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Letter to the editor: School board candidate raises questions, issues

Posted: Friday, Oct 25th, 2013

My twenty-some years of experience as a high school and college teacher have taught me many lessons about education, as well as the kinds of questions that should be asked of our educators in the public schools. Here are a few that the newly elected Alamosa Board of Education may wish to consider after the election on November 5:

First, what does an Alamosa High School diploma represent? When Johnny or Susie walk away with a diploma on graduation day, does that piece of paper mean that…

a. They have mastered the ability to think, figure out ways to solve problems, use their imagination to think outside the box, and communicate effectively?

b. Or does it mean that they have been adept at jumping through hoops, following rules, and doing just well enough to pass their courses?

If the answer is “a” then they have walked away with an education. But if the answer is “b” then they have walked away with … a piece of paper.

Second, how well are our schools doing in getting graduates ready to continue on to college or to begin training for a career? Significant numbers of our graduates from Alamosa High School need to take remedial courses in English or math upon beginning their studies at ASU or career training at TSJC. (This obviously does not include the significant number of students who drop out before then.) Not only does this imply that a diploma from Alamosa High School may not represent what it claims to, but it also suggests that our schools are failing to help students genuinely plan for the future; students who know where they are going are much more motivated to get there. But are we really helping them to figure this out?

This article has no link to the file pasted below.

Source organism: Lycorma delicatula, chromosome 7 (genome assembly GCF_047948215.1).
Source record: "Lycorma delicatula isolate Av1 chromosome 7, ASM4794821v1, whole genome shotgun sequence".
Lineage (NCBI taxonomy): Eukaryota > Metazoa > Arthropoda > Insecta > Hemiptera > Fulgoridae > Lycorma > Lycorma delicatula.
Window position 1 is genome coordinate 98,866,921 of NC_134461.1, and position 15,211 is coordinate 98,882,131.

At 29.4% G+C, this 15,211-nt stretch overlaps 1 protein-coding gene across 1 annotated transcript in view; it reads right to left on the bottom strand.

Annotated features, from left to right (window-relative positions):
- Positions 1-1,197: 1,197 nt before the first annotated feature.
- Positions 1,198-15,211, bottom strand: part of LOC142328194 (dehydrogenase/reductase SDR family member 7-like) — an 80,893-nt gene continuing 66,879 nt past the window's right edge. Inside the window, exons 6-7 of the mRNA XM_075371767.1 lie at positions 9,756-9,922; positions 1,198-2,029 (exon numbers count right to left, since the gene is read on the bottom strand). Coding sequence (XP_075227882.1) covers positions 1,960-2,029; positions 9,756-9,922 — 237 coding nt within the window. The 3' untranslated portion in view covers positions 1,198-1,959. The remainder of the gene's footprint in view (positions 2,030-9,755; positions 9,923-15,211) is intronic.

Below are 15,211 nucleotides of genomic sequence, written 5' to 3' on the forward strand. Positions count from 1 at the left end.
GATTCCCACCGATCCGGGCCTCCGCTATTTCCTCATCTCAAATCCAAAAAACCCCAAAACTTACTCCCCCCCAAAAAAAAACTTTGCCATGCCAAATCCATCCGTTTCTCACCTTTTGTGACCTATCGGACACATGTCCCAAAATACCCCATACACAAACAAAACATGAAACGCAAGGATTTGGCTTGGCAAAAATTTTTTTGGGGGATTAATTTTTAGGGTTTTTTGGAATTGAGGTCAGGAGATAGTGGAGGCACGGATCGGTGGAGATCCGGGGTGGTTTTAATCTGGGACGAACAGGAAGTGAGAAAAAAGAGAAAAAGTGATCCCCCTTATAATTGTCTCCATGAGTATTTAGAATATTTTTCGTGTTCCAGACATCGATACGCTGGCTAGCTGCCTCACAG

There are other questions we might well ask: For example, if concurrent enrollment of high school students in college courses is important, then why is the Alamosa School District undermining this by not coordinating its class schedules with our area colleges? If “instruction” implies lesson plans, learning objectives, and assessment, then how can we construe passing-time between classes as opportunities for instruction? (No one doubts the value of the teachable moment when it arises—but to call it “instruction” defies the meaning of the word.)

Finally, why are we far more invested in a conventional approach to instruction that teaches to the lowest common denominator (leaving some students struggling and others bored), instead of exploring some of the new innovations in education that enable students to master concepts and skills before each individually progresses?

I don’t pretend to know the answers to these questions (though I do have my ideas). I do know, however, that these are the kinds of questions I will be asking and seeking to answer if folks living within the Alamosa school district give me a chance to contribute to the Alamosa School Board by voting for me on November 5.


Brian Reeves


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